Our innkeeper, a tall, gregarious woman named Simona, told me she had visited Turkey six times and loved it. “Dubrovnik was never ruled by the Ottomans,” she told us. “It did pay protection money, however.”  The city was under Venetian and then Hungarian rule in the 11th and 12th centuries, and became a tributary of the Ottoman sultan in 1458.  An earthquake destroyed much of it in 1667, and in the 1680s the Ottomans lost the light control they had over Dubrovnik.

We did not see evidence of Byzantine or Ottoman construction. One of our Dubronik highlights was walking atop the medieval fortification walls. Here are several of the many photos we took.




Our stay in Dubrovnik was too short, and we left a bit sadly. Arlene mentioned the idea of bringing her entire family for a visit, and that was soothing. We could also think of coming back.

Bosnia: Scary?

A few miles west of the city we turned north and headed through forestland into Bosnia to see the single span stone arch bridge at Mostar. Considered one of the best examples of Ottoman architecture in the Balkans, it was built in the 16th century, and designed by Mimar Hayruddin, a student of Sinan. The bridge was destroyed during the war in the 1990s, but rebuilt in 2003. The city was pleasant and its inhabitants friendly.


Ottoman bridge at Mostar

Then back to northern Croatia, with its forests and damp. We stayed in the middle of a park in an old mansion at Karlovac, and then headed via Zagreb back into Hungary.

Entering Zagreb our GPS struggled: it didn’t like hills. While Scott and Sankar maneuvered, I focused on the scenery. Lovely, parklike boulevards with elegant houses ringed the city. Could 3M transfer us here? I wondered. Somewhat by accident, we ended up in the center of town, facing the quaint, tile-roofed main cathedral.

St. Mark’s Cathedral, Zagreb

We enjoyed walking around the spotless, well-preserved Gornji Grad, or Upper Town, with its 17th century buildings. For lunch, we descended to the Lower Town and bought some borek, one of my favorite Turkish foods, a pastry dish layered with white cheese.


After that, several hours on a winding, picturesque road from Zagreb northeast to the Hungarian border. Miles of small villages with cozy-looking old cottages brightened by bunches of red flowers. (By the way, the weather was perfect every day: sunny and upper 70s to low 80s, and the roads, most part of an easy-to-use toll system, were in superb condition.)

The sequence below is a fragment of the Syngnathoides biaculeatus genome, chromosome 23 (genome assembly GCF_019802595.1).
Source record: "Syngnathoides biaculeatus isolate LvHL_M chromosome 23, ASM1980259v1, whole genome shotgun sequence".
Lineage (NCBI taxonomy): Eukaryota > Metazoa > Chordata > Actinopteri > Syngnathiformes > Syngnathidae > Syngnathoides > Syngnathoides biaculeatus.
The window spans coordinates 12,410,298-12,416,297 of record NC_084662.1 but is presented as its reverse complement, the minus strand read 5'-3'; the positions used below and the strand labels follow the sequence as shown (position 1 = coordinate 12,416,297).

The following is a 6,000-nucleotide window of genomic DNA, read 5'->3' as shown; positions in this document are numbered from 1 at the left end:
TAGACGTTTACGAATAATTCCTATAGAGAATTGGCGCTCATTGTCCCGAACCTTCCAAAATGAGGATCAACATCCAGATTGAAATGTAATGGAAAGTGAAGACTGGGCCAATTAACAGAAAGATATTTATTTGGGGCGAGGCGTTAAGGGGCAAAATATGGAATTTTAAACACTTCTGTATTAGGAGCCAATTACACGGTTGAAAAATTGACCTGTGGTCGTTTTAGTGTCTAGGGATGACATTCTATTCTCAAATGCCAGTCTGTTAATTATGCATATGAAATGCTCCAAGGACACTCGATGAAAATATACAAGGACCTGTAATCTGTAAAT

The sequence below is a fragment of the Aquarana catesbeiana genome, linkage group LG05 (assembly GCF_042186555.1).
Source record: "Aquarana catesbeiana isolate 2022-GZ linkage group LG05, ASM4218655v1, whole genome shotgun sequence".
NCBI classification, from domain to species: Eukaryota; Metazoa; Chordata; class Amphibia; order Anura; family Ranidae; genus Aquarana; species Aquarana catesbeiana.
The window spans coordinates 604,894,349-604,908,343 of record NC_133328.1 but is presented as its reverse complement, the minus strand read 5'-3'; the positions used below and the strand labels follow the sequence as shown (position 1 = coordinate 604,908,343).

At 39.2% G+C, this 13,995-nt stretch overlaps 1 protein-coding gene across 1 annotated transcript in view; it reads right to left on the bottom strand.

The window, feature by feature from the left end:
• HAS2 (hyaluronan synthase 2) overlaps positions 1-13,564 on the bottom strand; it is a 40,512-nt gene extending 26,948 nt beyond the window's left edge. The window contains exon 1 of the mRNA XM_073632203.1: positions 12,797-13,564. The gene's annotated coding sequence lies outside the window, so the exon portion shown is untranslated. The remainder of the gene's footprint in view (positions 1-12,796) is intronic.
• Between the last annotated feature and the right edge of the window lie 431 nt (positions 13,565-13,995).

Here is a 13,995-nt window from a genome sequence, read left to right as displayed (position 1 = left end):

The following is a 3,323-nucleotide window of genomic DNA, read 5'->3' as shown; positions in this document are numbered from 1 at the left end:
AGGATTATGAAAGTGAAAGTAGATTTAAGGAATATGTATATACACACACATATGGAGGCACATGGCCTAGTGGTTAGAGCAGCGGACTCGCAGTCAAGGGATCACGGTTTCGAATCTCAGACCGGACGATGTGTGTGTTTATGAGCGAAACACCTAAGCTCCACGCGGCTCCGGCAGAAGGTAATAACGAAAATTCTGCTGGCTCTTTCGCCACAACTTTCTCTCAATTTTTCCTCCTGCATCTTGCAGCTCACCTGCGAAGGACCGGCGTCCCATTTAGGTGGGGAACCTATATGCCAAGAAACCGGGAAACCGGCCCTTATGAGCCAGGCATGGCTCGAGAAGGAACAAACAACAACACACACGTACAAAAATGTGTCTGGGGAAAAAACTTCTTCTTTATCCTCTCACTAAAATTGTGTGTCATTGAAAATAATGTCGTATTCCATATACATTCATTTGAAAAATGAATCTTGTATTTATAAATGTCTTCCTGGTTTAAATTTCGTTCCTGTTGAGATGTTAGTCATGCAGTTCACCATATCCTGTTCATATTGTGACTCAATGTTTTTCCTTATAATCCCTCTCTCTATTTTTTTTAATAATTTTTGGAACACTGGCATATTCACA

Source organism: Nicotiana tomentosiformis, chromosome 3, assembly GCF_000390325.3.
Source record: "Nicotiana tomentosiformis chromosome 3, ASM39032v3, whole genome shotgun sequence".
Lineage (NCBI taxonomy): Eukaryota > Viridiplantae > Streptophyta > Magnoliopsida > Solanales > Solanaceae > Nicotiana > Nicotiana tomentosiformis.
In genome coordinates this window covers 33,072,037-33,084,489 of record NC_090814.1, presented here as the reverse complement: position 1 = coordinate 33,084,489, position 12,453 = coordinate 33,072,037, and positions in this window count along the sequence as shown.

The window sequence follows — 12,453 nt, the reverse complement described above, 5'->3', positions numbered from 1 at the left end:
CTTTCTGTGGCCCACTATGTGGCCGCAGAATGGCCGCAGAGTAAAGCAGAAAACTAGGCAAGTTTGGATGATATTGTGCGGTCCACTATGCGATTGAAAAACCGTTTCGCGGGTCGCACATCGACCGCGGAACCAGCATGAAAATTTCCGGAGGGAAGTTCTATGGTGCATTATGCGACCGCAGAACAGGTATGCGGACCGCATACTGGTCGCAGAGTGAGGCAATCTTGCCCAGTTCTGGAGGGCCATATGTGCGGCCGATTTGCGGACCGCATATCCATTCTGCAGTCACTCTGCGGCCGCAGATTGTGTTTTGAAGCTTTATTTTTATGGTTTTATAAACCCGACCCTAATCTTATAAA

Capital of Culture

Late in the afternoon, we arrived in Pecs, which in 2010, along with Istanbul, was named European Capital of Culture. The small city’s historic sights lay in a compact area that was again very quiet—does Hungary have a monopoly on calm?—and we walked to most of them the next day: a cathedral, an early Christian mausoleum, a history museum, an old mosque. . .

Gazi Kasim mosque, Pecs

. . . also a synagogue, and a pretty fountain with characteristic Pecs “blue glass.”  We saw few other tourists. A very good meal at Enoteca Corso Restaurant along the central pedestrian mall finished our visit.


Then on Saturday, back to Budapest. At one point we passed a sign for Mohacs, the site of a fierce 1526 battle in which Suleiman the Magnificent defeated Hungarian forces. We probably should have stopped, but we weren’t sure what there would actually be to see, so we kept going.

Up, up, this time to the city of Buda, facing Pest across the Danube. We had some cleanup touring to do in Budapest: see the famed Gellert baths and visit the National Museum. After that, we walked through the now-familiar streets across the Chain Bridge to Buda, once again taking the funicular up the hill. Our street, Uri Utca, was filled with stately, historic homes, but we had little time: early Sunday morning we had to fly back to Amsterdam and home.

And now, an Op/Ed

After a short trip, particularly the first to an area, one is left with various free-floating impressions. Here are a few of mine.

  • The Hungarian language is totally unrelated–words, syntax, grammar, everything–to those of its German, Latin and Slavic neighbors. It is only faintly related to Finnish and Turkish. These are facts. How does linguistic isolation shape national psyche?
  • Hungarians are reputed to be superbly hospitable; unfortunately the short-term tourist misses authentic interactions with locals.
  • I was impressed with the intellectual climate in Hungary: frequent signs advertising classical concerts and lectures, and a conversation with a Gentile man who walked us around Budapest’s Jewish quarter with frank, honest explanations of Hungarian brutality.
  • In both Croatia and Hungary, people were friendly and spoke English (I hate needing my own language, but there it is).
  • We did run into a few cases of indifference among Hungarian tourism staff (a lingering effect of Communism?).
  • Both countries had excellent English translations on signs, much better than in Turkey, where non-native English speakers take on this task. The results made Hungary and Croatia look smart and sophisticated.
  • Neither country has the vast agriculture production of Turkey, even though Croatia’s climate is similarly Mediterranean. Displays at roadside stands and in farmer’s markets were sparse: cherries, a few apricots, tomatoes, melons and peppers. (I happily encountered some Turkish-like words: alma for apple and patlizsan for eggplant.) Restaurant meals did not feature many fruits or vegetables and, to our surprise, coastal Croatia did not offer much variety in the way of fish.

The more I think back on our trip, the fonder I grow. We traveled to places visited by  few people we know, requiring a certain focus and concentration. Now that we are familiar with Hungary and Croatia, I’d like to go back and enjoy them again — just as we would old friends.

10 thoughts on “Hungary, Croatia and what the Ottomans left behind

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  5. Thank you for this write up. Its does more than historian or cultural write ups do to explain that the Ottoman influence pervades the Balkins, not just Bosnia and Below!